Interpol - Our Love to Admire

by Rich Morris Rating: Release Date:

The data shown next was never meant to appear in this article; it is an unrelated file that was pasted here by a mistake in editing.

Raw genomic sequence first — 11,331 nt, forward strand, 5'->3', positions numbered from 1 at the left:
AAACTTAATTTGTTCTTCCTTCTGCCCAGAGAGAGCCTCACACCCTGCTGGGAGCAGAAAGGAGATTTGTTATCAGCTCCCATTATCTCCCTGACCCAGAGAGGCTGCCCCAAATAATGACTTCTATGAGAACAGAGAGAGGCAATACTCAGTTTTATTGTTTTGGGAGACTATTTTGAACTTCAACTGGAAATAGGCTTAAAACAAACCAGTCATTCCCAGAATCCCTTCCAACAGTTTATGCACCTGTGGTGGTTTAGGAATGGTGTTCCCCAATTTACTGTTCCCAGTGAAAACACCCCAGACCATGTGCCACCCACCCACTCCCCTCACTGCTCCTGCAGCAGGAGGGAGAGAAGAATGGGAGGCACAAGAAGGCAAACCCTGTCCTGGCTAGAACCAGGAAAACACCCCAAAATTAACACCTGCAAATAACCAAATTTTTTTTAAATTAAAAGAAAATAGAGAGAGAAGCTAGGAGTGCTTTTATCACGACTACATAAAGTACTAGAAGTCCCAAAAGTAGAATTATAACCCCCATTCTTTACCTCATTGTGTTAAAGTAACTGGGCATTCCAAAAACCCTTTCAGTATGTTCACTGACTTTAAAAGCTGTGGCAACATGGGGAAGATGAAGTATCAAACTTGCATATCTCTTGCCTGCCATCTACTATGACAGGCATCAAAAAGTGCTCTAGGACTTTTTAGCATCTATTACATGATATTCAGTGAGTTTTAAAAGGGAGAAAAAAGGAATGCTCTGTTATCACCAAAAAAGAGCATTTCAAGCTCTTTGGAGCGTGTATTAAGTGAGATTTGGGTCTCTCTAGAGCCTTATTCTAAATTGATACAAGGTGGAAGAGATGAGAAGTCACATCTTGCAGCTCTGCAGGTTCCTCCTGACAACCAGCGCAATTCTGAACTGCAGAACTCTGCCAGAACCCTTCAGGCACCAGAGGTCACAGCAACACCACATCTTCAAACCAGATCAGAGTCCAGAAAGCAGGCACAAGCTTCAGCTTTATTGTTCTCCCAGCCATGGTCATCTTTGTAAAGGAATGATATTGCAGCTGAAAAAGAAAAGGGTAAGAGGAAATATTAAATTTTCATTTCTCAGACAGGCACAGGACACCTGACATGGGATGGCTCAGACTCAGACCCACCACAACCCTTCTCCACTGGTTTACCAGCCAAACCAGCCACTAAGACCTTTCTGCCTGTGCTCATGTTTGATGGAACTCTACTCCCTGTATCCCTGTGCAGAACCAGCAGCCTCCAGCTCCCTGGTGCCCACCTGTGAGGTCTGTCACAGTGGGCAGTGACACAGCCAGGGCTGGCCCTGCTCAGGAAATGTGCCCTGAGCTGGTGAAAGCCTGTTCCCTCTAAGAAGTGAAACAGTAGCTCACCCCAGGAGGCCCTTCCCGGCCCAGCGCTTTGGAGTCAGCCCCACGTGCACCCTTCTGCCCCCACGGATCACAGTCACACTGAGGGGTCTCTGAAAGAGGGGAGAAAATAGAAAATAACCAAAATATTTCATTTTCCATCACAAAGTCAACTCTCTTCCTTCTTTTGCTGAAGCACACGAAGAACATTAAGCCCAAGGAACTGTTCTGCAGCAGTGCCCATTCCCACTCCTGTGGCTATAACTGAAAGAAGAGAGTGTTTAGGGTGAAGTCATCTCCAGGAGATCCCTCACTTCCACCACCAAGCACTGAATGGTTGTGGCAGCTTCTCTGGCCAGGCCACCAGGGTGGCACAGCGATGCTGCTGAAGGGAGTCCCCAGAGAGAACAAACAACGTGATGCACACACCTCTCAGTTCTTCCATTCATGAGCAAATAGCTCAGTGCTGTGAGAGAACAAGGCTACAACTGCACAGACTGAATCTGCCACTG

Not every band would kick off their third album with a slow, six-minute trudge characterised by descending guitar lines, mournful melodica, and a frontman that sounds not so much suicidal as already decaying. Interpol, however, have never been shy of basking in melancholy, and Our Love to Admire is an album that just exults in it. Newly bolstered by funereal keyboards, Our Love to Admire feels full and rich where previous Interpol albums sometimes felt gaunt and bony. The old themes remain, however: emptiness, dislocation, and a rather caddish attitude to romance, as encapsulated on "No I in Threesome" or the pounding, sarcastic "The Heinrich Maneuver", a sour kiss-off to an ex-lover that sees frontman Paul Banks asking "How are things on the West Coast?/ I hear you’re moving real fine" atop taut, stabbing bass. Further in, the band experiments with some more sprawling, elaborate song structures. The excellent "Mammoth" locks into a driving groove that’! s most uncharacteristic for Interpol, Daniel Kessler trying out riff after riff like he’s dressing for some important social occasion, while the climactic "The Lighthouse" is a bare wisp of ambient guitar that might be the band’s stateliest, grandest moment to date. -- Louis Pattison

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